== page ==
A random series of events put us in the middle of a small-town baseball field on the Fourth of July watching a fireworks display with hundreds of strangers. It started with the announcement that one of our favorite local rock bands, “Raging Wood” would be disbanding, their last performance to be the Fourth of July at Wanderoos, a small community a few miles north. I love this band, the likes of which I’ve never seen before. They have an eclectic play list—from Maggie Rose country to Led Zepplin rock (with a lot of surprises in between), and a great mix of talented musicians (FOUR lead vocalists trade off with songs that fit their individual voices and styles, and it’s a treat times four for the audience), add in the organ and harmonica, and you know you’re going to hear just about every dance-worthy genre. I knew we HAD to drag out of our comfort zones and go where no Hubbell has gone before: the Wanderoos Annual Independence Day Celebration.
Strangers at a small-town celebration stand out like corn stalks in the melon patch, but being from a small town ourselves, I thought we blended fairly well—despite the fact that everyone knew everyone else, and NOT US. We found a terrific location for our chairs and settled in for people watching until the music started. Since we parked ourselves on the main thoroughfare into the grounds, we were rewarded with lots of people passing by, one of whom was a recently crowned Little Miss, who gave us a nice princess wave as she walked by (in small-town Wisconsin, if you pass people lined up in chairs, you’re in a parade, behave accordingly).
The band started and for the next two hours, I was in live music nirvana. I requested Uriah Heep, knowing it would surprise our friend Joe, another sucker for live music, who had agreed to join us. As the minutes counted down to fireworks time, and the sound of fireworks from another nearby town echoed off the backboard of the ball field, I was disappointed that the music would end and I would miss hearing my requested song . . . but we WOULD have our sky show, at least.
After the last song, the crowd, knowing just where to go, headed to the center of the ball field. Our path lit by fireworks, we found a spot for our chairs and suddenly we were in front row seats for a terrific display. It struck me that we had stumbled into a most perfect depiction of America as we watched the show and heard the “oohs” and “aahs” around us. Our feet were planted in the dust of a field where America’s beloved baseball has been played for generations and we were surrounded by strangers who had accepted us in their midst; intrinsically linked by our citizenship and love of country.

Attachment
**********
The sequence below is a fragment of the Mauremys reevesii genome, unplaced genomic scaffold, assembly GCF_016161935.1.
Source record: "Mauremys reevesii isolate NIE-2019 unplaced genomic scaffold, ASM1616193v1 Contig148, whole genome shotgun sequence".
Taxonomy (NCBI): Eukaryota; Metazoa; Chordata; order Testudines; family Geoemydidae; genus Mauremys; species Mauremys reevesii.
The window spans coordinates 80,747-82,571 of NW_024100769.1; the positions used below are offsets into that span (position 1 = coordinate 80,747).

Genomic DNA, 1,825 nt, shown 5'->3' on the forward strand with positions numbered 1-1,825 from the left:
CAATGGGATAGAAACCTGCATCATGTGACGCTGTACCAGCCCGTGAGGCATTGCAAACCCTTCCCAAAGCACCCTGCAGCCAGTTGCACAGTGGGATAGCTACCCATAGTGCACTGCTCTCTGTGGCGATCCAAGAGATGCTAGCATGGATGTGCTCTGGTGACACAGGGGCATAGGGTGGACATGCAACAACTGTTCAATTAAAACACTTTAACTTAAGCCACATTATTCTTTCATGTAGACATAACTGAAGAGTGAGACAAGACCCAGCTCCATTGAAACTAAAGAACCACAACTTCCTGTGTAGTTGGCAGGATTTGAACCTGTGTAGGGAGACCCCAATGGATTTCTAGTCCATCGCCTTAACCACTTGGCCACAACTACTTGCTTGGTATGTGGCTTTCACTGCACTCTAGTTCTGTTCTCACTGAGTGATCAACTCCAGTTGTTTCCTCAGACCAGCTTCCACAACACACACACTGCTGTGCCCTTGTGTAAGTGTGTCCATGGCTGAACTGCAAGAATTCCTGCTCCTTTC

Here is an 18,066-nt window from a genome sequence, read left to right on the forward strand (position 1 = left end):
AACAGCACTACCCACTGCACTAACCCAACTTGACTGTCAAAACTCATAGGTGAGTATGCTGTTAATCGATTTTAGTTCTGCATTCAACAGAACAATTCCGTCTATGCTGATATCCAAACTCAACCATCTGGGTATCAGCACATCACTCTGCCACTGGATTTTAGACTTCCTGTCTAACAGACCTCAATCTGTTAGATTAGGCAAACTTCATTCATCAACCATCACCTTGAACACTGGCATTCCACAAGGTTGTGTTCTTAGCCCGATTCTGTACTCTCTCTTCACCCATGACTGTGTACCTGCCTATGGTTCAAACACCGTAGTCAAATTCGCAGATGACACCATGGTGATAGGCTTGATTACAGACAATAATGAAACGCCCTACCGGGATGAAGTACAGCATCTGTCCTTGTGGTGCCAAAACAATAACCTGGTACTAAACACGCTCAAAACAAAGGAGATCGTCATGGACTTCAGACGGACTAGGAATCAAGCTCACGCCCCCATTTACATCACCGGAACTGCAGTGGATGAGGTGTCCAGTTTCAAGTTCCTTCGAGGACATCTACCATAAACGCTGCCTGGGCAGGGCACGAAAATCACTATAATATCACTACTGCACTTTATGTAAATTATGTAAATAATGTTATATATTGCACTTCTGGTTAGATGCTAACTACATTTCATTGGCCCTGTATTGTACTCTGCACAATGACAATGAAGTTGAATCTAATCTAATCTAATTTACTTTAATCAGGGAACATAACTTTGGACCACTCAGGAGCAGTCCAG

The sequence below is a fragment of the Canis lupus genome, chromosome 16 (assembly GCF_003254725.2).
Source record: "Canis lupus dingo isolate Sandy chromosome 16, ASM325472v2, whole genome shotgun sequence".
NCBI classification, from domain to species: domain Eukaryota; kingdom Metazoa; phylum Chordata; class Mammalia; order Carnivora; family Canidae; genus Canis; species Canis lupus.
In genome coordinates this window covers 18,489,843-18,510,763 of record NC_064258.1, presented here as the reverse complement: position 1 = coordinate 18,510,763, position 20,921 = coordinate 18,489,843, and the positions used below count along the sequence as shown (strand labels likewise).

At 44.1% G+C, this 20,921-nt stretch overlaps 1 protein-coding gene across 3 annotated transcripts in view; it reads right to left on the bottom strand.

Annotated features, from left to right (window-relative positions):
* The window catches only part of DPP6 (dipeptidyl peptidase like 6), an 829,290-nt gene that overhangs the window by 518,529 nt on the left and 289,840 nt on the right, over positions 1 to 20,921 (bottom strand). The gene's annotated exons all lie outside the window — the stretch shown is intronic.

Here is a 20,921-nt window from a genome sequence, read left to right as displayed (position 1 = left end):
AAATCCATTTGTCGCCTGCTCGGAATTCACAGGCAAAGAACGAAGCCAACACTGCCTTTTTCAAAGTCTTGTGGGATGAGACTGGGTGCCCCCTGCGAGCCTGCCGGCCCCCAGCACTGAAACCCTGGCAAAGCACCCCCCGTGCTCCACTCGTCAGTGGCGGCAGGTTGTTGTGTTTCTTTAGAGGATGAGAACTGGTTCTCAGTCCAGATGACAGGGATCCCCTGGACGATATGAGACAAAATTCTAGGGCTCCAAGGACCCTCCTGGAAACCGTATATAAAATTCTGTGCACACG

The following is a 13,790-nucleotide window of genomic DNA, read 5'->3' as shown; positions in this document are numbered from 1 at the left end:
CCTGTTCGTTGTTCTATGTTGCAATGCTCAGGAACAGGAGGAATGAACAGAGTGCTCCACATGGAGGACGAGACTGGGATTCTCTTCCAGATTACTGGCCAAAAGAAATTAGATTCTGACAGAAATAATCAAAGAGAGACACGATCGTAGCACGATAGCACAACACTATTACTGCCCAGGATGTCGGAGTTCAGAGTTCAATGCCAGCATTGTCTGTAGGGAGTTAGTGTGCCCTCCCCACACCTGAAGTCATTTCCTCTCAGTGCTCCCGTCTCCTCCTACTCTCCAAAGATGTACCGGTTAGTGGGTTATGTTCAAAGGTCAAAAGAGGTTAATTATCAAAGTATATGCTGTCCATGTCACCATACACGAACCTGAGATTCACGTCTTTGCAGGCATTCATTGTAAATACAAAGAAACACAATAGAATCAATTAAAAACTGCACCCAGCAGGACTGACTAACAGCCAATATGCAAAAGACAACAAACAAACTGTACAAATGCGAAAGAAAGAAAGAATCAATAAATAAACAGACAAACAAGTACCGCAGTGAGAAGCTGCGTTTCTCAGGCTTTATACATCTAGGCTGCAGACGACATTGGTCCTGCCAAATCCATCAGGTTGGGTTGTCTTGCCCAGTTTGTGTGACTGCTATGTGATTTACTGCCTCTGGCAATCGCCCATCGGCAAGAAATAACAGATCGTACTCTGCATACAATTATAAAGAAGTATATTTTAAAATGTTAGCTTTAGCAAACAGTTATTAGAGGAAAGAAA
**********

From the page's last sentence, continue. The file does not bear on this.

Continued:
Someone in the crowd set free a sky lantern and it floated high over the crowd to the part of the sky where the fireworks were being shot. As one, we couple hundred observers gasped when a rocket appeared on a collision path, but the lantern floated on and the rocket exploded into red, white, and blue showers as a backdrop. There was a burst of laughter and the sky lantern slowly disappeared into the smoky, misty sky. Not long after that, the finale burst with showers and fountains and it was over. Chairs and blankets and children were picked up and moved again, to the ball field gates.
People were setting up their chairs in front of the stage again, and I realized that the fireworks had just been the half-time entertainment. We hunkered in for more live music, hijinx (you haven’t heard “Born to Be Wild” until you’ve heard it accompanied by a motorcycle pulling up in front of the stage and revving the pipes), and for me, chair dancing. (MS may have taken my fancy footwork, but I’ll take any challenges to a chair dance-off!) I raised my son, Ozzie, on the best rock of the 1970s; in turn, he taught me to love the rock of the 80s and 90s. I learned the lessons well: when I hear Alice in Chains’ “Man in the Box”, I rock it out.
Finally, the big moment; Raging Wood saved the nearly best (to be fair, I couldn’t pick a “best” from this group) for nearly last, “this is Mary’s request,” and they launched into the first chords of Uriah Heep’s “Stealin’”, Joe’s favorite of their songs. I glanced over at him to get my reward: the surprise and delight on his face. I just have to say that A) It’s rare to hear a local band play Uriah Heep, and B) they nailed it, harmonies, organ, and all.
Just a few songs later, Raging Wood said their goodbyes to an appreciative audience of family, friends, and fans. As guitarist and vocalist Rick said to me “rock never stops”, and I hope it applies to all the members of the band. May they find success in all they do . . .